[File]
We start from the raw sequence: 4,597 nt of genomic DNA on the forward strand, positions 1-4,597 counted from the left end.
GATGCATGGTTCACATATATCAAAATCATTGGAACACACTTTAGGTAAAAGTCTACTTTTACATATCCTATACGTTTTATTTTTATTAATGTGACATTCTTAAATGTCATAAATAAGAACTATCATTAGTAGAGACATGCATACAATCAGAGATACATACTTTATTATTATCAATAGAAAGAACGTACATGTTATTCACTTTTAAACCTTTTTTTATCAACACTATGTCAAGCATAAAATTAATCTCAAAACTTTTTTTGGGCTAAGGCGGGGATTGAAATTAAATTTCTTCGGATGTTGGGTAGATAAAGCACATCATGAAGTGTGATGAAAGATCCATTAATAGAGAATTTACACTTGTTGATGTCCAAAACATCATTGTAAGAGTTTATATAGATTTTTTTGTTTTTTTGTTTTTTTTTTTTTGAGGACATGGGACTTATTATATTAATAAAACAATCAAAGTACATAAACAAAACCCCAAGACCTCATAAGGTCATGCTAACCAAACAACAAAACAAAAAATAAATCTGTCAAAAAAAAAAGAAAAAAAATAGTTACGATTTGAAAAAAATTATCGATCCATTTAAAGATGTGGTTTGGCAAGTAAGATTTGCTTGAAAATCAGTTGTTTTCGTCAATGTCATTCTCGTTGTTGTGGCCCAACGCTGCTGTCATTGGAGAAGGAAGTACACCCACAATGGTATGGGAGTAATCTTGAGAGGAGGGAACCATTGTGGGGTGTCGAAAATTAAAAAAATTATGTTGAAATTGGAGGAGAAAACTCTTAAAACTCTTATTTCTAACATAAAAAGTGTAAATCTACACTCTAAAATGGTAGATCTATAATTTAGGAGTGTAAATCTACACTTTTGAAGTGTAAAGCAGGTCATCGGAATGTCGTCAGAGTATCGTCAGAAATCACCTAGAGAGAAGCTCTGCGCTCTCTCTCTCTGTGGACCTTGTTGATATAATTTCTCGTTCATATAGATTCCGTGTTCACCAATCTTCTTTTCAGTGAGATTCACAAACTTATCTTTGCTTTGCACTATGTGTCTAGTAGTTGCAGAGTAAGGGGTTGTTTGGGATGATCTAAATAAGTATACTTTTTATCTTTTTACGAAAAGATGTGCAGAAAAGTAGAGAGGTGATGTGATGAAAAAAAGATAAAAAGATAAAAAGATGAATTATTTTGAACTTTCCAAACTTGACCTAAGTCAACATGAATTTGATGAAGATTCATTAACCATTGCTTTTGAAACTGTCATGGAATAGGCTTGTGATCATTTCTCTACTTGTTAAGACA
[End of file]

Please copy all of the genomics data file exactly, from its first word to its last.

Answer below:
We start from the raw sequence: 4,597 nt of genomic DNA on the forward strand, positions 1-4,597 counted from the left end.
GATGCATGGTTCACATATATCAAAATCATTGGAACACACTTTAGGTAAAAGTCTACTTTTACATATCCTATACGTTTTATTTTTATTAATGTGACATTCTTAAATGTCATAAATAAGAACTATCATTAGTAGAGACATGCATACAATCAGAGATACATACTTTATTATTATCAATAGAAAGAACGTACATGTTATTCACTTTTAAACCTTTTTTTATCAACACTATGTCAAGCATAAAATTAATCTCAAAACTTTTTTTGGGCTAAGGCGGGGATTGAAATTAAATTTCTTCGGATGTTGGGTAGATAAAGCACATCATGAAGTGTGATGAAAGATCCATTAATAGAGAATTTACACTTGTTGATGTCCAAAACATCATTGTAAGAGTTTATATAGATTTTTTTGTTTTTTTGTTTTTTTTTTTTTGAGGACATGGGACTTATTATATTAATAAAACAATCAAAGTACATAAACAAAACCCCAAGACCTCATAAGGTCATGCTAACCAAACAACAAAACAAAAAATAAATCTGTCAAAAAAAAAAGAAAAAAAATAGTTACGATTTGAAAAAAATTATCGATCCATTTAAAGATGTGGTTTGGCAAGTAAGATTTGCTTGAAAATCAGTTGTTTTCGTCAATGTCATTCTCGTTGTTGTGGCCCAACGCTGCTGTCATTGGAGAAGGAAGTACACCCACAATGGTATGGGAGTAATCTTGAGAGGAGGGAACCATTGTGGGGTGTCGAAAATTAAAAAAATTATGTTGAAATTGGAGGAGAAAACTCTTAAAACTCTTATTTCTAACATAAAAAGTGTAAATCTACACTCTAAAATGGTAGATCTATAATTTAGGAGTGTAAATCTACACTTTTGAAGTGTAAAGCAGGTCATCGGAATGTCGTCAGAGTATCGTCAGAAATCACCTAGAGAGAAGCTCTGCGCTCTCTCTCTCTGTGGACCTTGTTGATATAATTTCTCGTTCATATAGATTCCGTGTTCACCAATCTTCTTTTCAGTGAGATTCACAAACTTATCTTTGCTTTGCACTATGTGTCTAGTAGTTGCAGAGTAAGGGGTTGTTTGGGATGATCTAAATAAGTATACTTTTTATCTTTTTACGAAAAGATGTGCAGAAAAGTAGAGAGGTGATGTGATGAAAAAAAGATAAAAAGATAAAAAGATGAATTATTTTGAACTTTCCAAACTTGACCTAAGTCAACATGAATTTGATGAAGATTCATTAACCATTGCTTTTGAAACTGTCATGGAATAGGCTTGTGATCATTTCTCTACTTGTTAAGACA